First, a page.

There is something called generational wealth. This is wealth amassed by one generation and passed on to the next. Some have been denied this blessing due to war, mismanagement, premature death, disease, discrimination, or unresolved issues of sin. Apart from those sorrows and the financial damage they inflict, we should be able to leave something behind for those who follow us. 

For example, someday Jan and I will pass on our home and any assets we have to our children. We will leave behind a harvest they did not plant believing they will do the same. My parents and Jan’s parents did this for us. This is not about big bucks, mansions, and a Lamborghini in the driveway. Neither family was wealthy. My dad was a carpenter. Jan’s folks were missionaries.  In fact, both parents lost everything late in life, but God intervened on their behalf and restored to them a retirement blessing through a means not considered by most financial planners. In their loss, they encountered the grace and mercy of God.  Under God’s redemptive hand, they finished better off after the loss than they would have had the original retirement plan worked out as structured. When our life is placed in the hands of God, outcomes are encountered that seem impossible to natural thinking.

When Jan and I were younger, we made plenty of mistakes with our finances. We needed God’s grace and mercy to help us when we bought a new car on time having by-passed financial wisdom in our decision-making process or when we ran up our first credit card to the max “buying” a cruise to the Caribbean. I read something a few years ago that most first-generation millionaires drive older used cars. Instead of forking out large monthly car payments and the resulting high insurance premiums, they save money. They saved because they are looking past the moment and seeing something in the future that took precedence over an emotional purchase that could lead them into personal financial bondage and lack.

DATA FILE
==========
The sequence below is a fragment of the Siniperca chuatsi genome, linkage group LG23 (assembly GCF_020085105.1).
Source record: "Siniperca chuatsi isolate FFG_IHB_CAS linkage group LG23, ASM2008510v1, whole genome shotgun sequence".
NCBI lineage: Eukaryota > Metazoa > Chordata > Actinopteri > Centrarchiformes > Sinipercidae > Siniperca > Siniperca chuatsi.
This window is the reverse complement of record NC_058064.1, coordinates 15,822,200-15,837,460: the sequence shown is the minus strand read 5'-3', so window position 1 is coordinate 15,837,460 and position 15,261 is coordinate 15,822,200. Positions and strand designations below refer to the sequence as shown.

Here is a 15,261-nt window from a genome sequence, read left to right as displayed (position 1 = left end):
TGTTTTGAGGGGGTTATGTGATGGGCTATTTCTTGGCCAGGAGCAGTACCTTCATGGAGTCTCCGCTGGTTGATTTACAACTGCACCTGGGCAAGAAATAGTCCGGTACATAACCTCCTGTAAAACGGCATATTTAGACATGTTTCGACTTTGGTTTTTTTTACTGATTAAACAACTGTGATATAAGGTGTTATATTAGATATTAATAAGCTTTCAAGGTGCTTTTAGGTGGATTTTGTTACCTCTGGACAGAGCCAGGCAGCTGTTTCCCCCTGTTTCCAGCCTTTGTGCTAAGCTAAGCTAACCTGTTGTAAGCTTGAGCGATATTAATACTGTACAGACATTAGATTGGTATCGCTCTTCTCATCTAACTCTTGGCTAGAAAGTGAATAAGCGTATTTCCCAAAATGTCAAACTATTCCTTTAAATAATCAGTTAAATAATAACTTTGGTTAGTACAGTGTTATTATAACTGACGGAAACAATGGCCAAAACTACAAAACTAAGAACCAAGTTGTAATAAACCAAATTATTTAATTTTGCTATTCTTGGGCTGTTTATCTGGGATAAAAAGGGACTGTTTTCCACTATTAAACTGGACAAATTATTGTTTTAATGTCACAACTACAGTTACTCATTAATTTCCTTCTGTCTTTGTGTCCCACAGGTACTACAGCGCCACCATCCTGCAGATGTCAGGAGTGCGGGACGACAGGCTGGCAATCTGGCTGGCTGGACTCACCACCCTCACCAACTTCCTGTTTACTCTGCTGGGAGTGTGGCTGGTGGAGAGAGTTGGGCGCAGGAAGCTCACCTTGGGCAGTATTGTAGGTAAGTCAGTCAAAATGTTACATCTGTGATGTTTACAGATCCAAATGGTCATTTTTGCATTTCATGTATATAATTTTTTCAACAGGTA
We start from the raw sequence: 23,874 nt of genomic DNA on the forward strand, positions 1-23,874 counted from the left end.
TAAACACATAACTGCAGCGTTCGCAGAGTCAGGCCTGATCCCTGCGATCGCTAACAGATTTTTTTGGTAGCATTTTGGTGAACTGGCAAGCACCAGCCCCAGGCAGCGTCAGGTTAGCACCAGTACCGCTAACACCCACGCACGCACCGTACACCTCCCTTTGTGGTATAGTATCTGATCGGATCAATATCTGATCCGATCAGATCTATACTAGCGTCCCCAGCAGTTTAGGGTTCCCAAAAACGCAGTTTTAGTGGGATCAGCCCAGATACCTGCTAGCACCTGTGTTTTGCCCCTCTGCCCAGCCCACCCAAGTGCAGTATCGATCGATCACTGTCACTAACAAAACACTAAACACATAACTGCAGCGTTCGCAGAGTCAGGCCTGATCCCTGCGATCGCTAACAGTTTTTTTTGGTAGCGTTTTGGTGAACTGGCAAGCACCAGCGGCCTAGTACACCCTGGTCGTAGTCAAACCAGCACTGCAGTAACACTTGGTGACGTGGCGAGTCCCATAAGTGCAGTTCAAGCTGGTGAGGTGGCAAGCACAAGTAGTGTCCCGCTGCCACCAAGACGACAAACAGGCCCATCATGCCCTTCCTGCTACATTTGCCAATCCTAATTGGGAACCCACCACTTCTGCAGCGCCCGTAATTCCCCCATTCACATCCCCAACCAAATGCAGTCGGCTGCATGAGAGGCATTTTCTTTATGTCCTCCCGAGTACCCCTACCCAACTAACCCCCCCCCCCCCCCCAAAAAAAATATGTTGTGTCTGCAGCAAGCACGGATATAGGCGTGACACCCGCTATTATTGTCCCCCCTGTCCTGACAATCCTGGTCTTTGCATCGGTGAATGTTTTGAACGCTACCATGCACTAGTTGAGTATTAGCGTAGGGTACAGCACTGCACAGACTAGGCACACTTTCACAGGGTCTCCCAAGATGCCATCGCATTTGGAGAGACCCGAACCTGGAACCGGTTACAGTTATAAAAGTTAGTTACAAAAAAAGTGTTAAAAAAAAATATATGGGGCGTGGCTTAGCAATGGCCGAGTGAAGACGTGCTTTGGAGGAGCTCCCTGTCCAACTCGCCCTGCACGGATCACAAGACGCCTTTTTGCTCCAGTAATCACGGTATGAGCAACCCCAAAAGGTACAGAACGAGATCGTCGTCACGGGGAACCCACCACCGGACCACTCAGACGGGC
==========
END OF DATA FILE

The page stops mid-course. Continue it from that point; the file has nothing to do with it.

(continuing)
Some people approach their finances with blinders on. They see wealth as a way to gain more things and status. As a result, they squander the ability to create generational wealth. The wise ones have another plan. They have learned to say no to reactionary spending and exercise a gift of the Spirit called self-control. They see the next generation that will either inherit their lack of discipline or their blessing. This is not about lots of money. Not everyone is destined to roll in dollar bills in this life. It’s about vision. Our vision of the future must be so other-centered that it can overcome our desire to sin, mismanage our money, or make foolish decisions that rob a future harvest of its greatest potential. 

When I consider a purchase or a choice that could lead to sin or dishonor, I take a moment to envision my wife and children.  It’s amazing how that image will affect those decisions. As my family comes to mind, so do those who have trusted my leadership and my voice within God’s Kingdom. Ultimately that journey of discernment will lead me to the face of God. I have not always been perfect in that process, but it is the desire of my heart. I want to leave behind something for the next generation to harvest from the labor of my personal discipleship and discipline. I don’t want to stand on the door of eternity empty-handed either in the natural or spiritual realm. I want to leave behind the wealth of God’s grace and mercy.


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